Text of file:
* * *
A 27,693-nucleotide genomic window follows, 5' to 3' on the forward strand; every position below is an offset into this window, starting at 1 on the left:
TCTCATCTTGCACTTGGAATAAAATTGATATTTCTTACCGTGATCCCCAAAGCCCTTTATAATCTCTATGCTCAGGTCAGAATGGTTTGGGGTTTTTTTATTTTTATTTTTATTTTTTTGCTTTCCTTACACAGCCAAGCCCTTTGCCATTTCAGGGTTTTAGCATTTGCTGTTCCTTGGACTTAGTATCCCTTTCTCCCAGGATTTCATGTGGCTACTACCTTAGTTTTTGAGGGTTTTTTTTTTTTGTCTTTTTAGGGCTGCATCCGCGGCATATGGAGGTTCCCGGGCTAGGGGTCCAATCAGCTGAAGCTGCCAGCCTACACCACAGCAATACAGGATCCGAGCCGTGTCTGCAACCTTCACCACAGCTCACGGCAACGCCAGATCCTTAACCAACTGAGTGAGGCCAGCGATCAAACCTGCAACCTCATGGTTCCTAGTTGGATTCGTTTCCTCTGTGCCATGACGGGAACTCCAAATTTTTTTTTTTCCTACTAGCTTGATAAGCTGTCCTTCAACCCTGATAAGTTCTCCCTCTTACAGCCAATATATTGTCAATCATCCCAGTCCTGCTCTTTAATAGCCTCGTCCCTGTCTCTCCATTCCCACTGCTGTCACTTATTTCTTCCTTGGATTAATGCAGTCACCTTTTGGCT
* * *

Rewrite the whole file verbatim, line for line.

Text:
A 27,693-nucleotide genomic window follows, 5' to 3' on the forward strand; every position below is an offset into this window, starting at 1 on the left:
TCTCATCTTGCACTTGGAATAAAATTGATATTTCTTACCGTGATCCCCAAAGCCCTTTATAATCTCTATGCTCAGGTCAGAATGGTTTGGGGTTTTTTTATTTTTATTTTTATTTTTTTGCTTTCCTTACACAGCCAAGCCCTTTGCCATTTCAGGGTTTTAGCATTTGCTGTTCCTTGGACTTAGTATCCCTTTCTCCCAGGATTTCATGTGGCTACTACCTTAGTTTTTGAGGGTTTTTTTTTTTTGTCTTTTTAGGGCTGCATCCGCGGCATATGGAGGTTCCCGGGCTAGGGGTCCAATCAGCTGAAGCTGCCAGCCTACACCACAGCAATACAGGATCCGAGCCGTGTCTGCAACCTTCACCACAGCTCACGGCAACGCCAGATCCTTAACCAACTGAGTGAGGCCAGCGATCAAACCTGCAACCTCATGGTTCCTAGTTGGATTCGTTTCCTCTGTGCCATGACGGGAACTCCAAATTTTTTTTTTTCCTACTAGCTTGATAAGCTGTCCTTCAACCCTGATAAGTTCTCCCTCTTACAGCCAATATATTGTCAATCATCCCAGTCCTGCTCTTTAATAGCCTCGTCCCTGTCTCTCCATTCCCACTGCTGTCACTTATTTCTTCCTTGGATTAATGCAGTCACCTTTTGGCT